World Coins

Dimitriadis Collection of ancient Roman gold coins in auction

Heritage Auctions sold part of the Andre Constantine Dimitriadis Collection at the Chicago International Coin Fair auction April 10 to 12, 2014.

Leading the collection was the circa early 41 B.C. gold aureus of Marc Antony as Triumvir, which realized $141,000 including 17.5 percent buyer’s fee, against an estimate of $30,000 to $36,000.

The coin was struck by a mint traveling with Marc Antony in Asia, possibly in Ephesus, and carries what experts consider a “refined portrait” for those conditions. If the coin was struck in Ephesus (which would have occurred before Antony met Cleopatra), its quality could be explained by the presence of Greek artists there, according to Heritage.

The virtue Pietas appears on the reverse, and is likely a reference to Mark Antony's brother, Lucius Antony, who bore the cognomen (third name) Pietas. Lucius was entering into his first consulship in 41 B.C. and would soon team up with Marc Antony's ferocious wife, Fulvia, to initiate a civil war against his erstwhile Triumviral partner, Octavian.

The stork pictured at the feet of the goddess is also a symbol of familial piety and was no doubt intended to express hopes for a successful term of office for Lucius. 

The coin is “one of the finest examples extant” and is graded Extremely Fine, strike 5/5, surface 3/5, by Numismatic Guaranty Corp.

Another highlight of the collection is the circa A.D. 177 to 178 gold aureus of Marcus Aurelius.

Graded Mint State ? by NGC, strike 5/5, surface 4/5, Fine Style, Heritage calls the coin “an exquisite and virtually flawless piece, with a superb portrait of the aged emperor in full armor.”

Aurelius, the “Philosopher Emperor,” wears a detailed military bust with armor and curiass and the officer's cloak, or paludamentum, on the obverse, illustrating the duality of his reign. Despite being a man of peace devoted to Stoic philosophy, Aurelius was forced to wage war for 17 years against the Roman Empire’s enemies.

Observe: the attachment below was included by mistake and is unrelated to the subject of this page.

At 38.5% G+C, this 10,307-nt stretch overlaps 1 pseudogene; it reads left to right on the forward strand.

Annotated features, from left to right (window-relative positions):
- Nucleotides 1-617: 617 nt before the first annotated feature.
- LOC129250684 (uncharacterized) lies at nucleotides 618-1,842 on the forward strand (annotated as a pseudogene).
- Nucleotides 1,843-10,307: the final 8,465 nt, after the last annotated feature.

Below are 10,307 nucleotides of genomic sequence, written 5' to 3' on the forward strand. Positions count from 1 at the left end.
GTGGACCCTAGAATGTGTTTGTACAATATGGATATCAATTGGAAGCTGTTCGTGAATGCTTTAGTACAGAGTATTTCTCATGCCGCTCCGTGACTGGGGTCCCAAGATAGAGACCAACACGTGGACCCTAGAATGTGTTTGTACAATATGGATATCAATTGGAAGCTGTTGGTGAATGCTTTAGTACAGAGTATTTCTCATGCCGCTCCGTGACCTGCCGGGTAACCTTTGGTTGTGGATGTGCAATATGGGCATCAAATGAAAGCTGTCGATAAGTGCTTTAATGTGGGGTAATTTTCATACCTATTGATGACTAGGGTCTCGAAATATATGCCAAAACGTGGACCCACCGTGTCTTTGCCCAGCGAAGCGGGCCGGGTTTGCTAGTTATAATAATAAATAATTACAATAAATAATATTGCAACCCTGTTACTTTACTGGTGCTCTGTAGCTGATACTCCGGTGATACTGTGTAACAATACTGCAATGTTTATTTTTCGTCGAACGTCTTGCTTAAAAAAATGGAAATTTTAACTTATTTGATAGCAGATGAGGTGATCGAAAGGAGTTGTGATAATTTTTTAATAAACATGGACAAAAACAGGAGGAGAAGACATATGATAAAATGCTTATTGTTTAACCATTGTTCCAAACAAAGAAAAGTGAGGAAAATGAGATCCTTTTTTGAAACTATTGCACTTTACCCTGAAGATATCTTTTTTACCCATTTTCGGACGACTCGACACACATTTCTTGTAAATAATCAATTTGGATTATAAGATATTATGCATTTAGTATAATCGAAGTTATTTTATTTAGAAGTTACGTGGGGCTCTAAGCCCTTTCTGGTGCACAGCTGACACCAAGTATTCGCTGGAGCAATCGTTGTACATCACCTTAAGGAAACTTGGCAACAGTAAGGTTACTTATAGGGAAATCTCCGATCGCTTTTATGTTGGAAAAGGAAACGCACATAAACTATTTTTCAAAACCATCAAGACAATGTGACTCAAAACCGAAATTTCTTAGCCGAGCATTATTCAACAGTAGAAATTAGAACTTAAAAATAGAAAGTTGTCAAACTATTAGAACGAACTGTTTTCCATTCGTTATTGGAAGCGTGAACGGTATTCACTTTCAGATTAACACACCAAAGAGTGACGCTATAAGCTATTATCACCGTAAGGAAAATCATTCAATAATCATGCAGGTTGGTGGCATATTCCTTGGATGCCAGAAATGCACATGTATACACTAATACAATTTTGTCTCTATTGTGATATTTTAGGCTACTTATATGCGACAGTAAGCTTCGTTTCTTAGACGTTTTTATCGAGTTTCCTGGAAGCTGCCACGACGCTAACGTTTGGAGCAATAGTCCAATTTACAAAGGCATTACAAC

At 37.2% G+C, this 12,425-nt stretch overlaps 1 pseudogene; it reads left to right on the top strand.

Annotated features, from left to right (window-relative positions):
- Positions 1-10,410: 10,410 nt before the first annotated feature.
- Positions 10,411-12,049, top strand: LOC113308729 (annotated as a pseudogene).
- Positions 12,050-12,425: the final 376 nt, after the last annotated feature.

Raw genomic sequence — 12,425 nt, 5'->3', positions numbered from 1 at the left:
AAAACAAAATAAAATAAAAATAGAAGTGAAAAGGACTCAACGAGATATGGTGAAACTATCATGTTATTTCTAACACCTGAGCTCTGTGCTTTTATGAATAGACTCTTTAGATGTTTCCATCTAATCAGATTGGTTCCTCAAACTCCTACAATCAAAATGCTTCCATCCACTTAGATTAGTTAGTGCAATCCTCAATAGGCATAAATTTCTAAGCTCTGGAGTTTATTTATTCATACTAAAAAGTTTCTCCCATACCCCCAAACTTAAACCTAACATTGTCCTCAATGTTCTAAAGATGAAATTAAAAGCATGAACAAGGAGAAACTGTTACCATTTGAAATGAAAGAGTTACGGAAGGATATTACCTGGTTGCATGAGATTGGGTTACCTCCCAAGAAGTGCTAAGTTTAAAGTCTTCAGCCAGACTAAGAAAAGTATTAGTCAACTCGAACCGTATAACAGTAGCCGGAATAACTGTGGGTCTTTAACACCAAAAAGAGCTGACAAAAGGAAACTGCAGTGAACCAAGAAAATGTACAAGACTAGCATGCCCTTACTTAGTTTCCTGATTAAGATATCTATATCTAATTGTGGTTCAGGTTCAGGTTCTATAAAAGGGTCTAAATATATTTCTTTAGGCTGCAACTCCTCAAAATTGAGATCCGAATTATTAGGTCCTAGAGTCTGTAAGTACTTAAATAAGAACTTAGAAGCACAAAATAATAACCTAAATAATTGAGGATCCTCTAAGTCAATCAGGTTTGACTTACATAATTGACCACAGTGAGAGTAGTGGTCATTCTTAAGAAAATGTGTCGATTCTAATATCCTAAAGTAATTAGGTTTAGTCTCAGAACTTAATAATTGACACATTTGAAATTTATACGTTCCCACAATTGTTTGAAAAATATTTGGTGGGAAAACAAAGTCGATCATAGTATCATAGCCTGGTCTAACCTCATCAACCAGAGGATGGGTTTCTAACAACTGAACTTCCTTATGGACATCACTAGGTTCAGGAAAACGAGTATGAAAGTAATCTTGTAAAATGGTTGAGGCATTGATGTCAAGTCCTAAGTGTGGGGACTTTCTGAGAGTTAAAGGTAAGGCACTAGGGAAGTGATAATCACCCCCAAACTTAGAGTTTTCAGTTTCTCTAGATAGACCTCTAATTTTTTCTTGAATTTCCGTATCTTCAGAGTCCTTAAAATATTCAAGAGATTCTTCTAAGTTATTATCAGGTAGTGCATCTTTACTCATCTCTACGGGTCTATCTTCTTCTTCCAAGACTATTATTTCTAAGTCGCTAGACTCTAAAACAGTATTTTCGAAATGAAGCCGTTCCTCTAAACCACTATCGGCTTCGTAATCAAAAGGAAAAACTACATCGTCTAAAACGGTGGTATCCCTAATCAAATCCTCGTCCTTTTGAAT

The reverse shows Annona, personification of the harvest, standing next to a docked grain ship, upon which the Roman masses depended for their daily bread.

The coin realized $52,875, including buyer’s fee, against an estimate of $12,000 to $16,000.

Collection background, future auction

The portion of the collection offered in the auction included more than 215 Roman gold coins spanning the history of the Roman Empire from 50 B.C. to A.D. 500, as part of Heritage’s largest-ever offering of ancient coins at auction.

NGC graded all of the Roman gold aurei and solidi from the Dimitriadis Collection in the CICF auction, including several finest known examples, according to NGC and Heritage.

The collection was assembled over nearly 30 years, beginning in 1984 and continuing until Dimitriadis’ death in 2012. The collection includes what is “considered to be the most impressive assemblage of Roman gold coins to be sold in the United States in recent memory,” according to Heritage.

Many of the coins were purchased from the most important sales of the last two decades, including the collections of Nelson Bunker and William Herbert Hunt and others, and many of the coins are illustrated in The Roman Aurei by Xavier Calico.

According to David Vagi, director of NGC ancients, the Dimitriadis Collection included “a number of museum-quality specimens that are virtually never available in the marketplace.”

Some of the coins have pedigrees back to the 1880s, according to David Michaels, director of ancient coins for Heritage. Dimitriadis’ collection also included more than 100 Greek and Roman silver coins, which were sold during the CICF auction.

Dimitriadis, a Californian who was born in Istanbul to Greek parents, was founder of LTC Properties, a Westlake Village, Calif., real estate investment trust. He also collected Byzantine gold coins. Heritage has announced that it will auction some 600 of his Byzantine coins (including more than 500 gold coins) in New York City Sept. 17 to 19, 2014. 

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